Interesting Articles

  • NES Financial has published another white paper with EB-5 Trends & Insights based on data from the many regional center transactions they facilitate. NES comments on 2017 trends in EB-5 capital structure, investor markets, escrow terms, and size and location of EB-5 projects.
  • Bloomberg Businessweek recently featured EB-5 in How Rich Chinese Use Visa Fixers to Move to the U.S. (September 14, 2017). I appreciate the article for its clever graphic, and for its old-fashioned vision of Chinese flocking to the smooth path of EB-5, not sweating at home over backlog calculations and the question of whether an EB-5 green card is worth a decade wait on top of investment risk and political uncertainty and capital control complications. CNN Money seems closer to the current situation with its article America’s ‘golden visa’ is losing its luster in China (September 29, 2017). The changing role of Chinese investors in EB-5 will likely define our experience in 2018. Unless, of course, we get good news on legislation and visa numbers.
  • Those involved with EB-5 investors from Iran, and people of conscience generally, will want to keep an eye on the emerging situation with President Trump’s new Presidential Proclamation on Visas. The State Department summarizes the revised travel ban, and how it affects nationals of Chad (?), Iran, Libya, North Korea, Syria, Venezuela, Yemen, and Somalia. (10/24 update: the Supreme Court has dismissed a final attempt to block the ban.)

SEC Actions
The Securities and Exchange Commission continues to highlight the need for investor vigilance. This month brought two new complaints, against Ronald Van Den Heuvel and Green Box NA Detroit (filed September 19, 2017) and Edward and Jean Chen and Home Paradise Investment Center LLC (filed September 20, 2017). I’ve added select details to my log of all SEC actions in EB-5. If we believe the SEC’s version of events, these cases did not involve complex or sophisticated schemes, just daylight theft and open lies enabled by related-party transactions and weak diligence. USCIS wasn’t necessarily taken in (the briefly-posted list of I-526 and I-829 adjudications by RC showed 0 petition approvals for Home Paradise), but quite a few investors were. The market needs to be more careful. The good actors who account for a majority of EB-5 players need to go the extra mile with transparency and account controls to demonstrate their good faith. Meanwhile, we appreciate the SEC putting bad actors on notice that EB-5 is not a free lunch.

Regional Center List Changes
Additions to the USCIS Regional Center List, 8/28/2017 to 10/02/2017

  • American Real Estate Regional Center, LLC (Connecticut, New Jersey, New York)
  • American Stone Energy EB5, LLC (Texas)
  • Broadway Regional Center, LLC (California)

(Additionally Live in America – Carolinas Regional Center LLC, previously removed in error, has been restored to the list of approved regional centers)

New Terminations

  • California Blue Sky Regional Center, LLC (California) Terminated August 29, 2017
  • Arundel Capital Partners (Massachusetts) Terminated August 29, 2017
  • California Economic Development Fund, LLC (California) Terminated September 25, 2017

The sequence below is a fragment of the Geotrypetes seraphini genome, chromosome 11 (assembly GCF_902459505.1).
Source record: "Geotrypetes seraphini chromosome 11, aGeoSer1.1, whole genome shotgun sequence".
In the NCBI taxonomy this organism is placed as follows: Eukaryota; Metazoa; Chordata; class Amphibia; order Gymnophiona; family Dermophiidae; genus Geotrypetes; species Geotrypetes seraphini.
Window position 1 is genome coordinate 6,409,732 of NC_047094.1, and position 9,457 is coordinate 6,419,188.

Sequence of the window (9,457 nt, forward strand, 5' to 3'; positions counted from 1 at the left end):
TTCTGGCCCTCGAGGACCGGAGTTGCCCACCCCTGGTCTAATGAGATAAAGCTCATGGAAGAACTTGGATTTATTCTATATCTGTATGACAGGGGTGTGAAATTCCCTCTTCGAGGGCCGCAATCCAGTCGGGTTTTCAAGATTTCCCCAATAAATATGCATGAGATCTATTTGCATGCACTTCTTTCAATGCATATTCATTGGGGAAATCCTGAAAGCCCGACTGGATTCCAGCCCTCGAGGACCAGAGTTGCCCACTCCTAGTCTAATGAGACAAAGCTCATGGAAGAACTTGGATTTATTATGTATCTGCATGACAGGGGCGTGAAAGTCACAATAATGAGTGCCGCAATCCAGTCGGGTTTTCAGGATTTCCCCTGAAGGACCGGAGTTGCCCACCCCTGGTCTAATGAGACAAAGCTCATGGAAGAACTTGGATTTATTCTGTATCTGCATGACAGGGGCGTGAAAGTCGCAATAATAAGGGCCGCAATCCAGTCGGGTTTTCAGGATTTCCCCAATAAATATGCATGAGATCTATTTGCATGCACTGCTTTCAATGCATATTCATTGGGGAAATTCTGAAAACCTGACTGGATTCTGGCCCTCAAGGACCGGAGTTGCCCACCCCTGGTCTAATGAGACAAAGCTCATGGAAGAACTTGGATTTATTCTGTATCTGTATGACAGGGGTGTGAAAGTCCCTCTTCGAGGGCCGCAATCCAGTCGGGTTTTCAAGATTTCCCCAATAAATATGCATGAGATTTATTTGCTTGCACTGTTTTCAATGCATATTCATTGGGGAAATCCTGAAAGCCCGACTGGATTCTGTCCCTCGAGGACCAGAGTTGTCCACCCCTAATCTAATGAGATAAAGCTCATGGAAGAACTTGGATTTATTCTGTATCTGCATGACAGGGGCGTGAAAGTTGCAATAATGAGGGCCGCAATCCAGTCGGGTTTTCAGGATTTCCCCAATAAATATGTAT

• Global Medical Center of Southern California (California) Terminated September 25, 2017

RC reauthorization to 12/8/2017, I-924A tips, SEC request denied (Kameli)

Regional Center Program Reauthorization

The EB-5 Regional Center Program authorization is now extended to December 8, 2017 thanks to H.R.601, which the President signed into law yesterday. Washington worked with admirable dispatch this time, cutting and finalizing the deal all within one week and nearly a month ahead of the September 30th deadline.

The law is hard to read, but for those who like to confirm things personally here’s the relevant language for regional center program extension. H.R. 601 “Continuing Appropriations Act, 2018 and Supplemental Appropriations for Disaster Relief Requirements Act, 2017”  Division D Section 101 (PDF page 11) provides appropriations for “continuing projects or activities…for which appropriations, funds, or other authority were made available in the following appropriations Acts: … (6) The Department of Homeland Security Appropriations Act, 2017 (division F of Public Law 115–31), except section 310.” The previous regional center program authorization is in Public Law 115-31 Division F Section 542 (PDF page 298), so it’s one of the continuing activities that’s extended by H.R. 601 Division D Section 101. (And to go back another step, the language in PL 115-31(F)542 refers back to Section 610(b) of the Departments of Commerce, Justice, and State, the Judiciary, and Related Agencies Appropriations Act, 1993 (Public Law 102-395) page 47, which established the regional center program.) H.R. 601 Division D Section 106 (PDF page 13) further specifies that:

Unless otherwise provided for in this Act or in the applicable appropriations Act for fiscal year 2018, appropriations and funds made available and authority granted pursuant to this Act shall be available until whichever of the following first occurs:
(1) the enactment into law of an appropriation for any project or activity provided for in this Act;
(2) the enactment into law of the applicable appropriations Act for fiscal year 2018 without any provision for such project or activity; or
(3) December 8, 2017.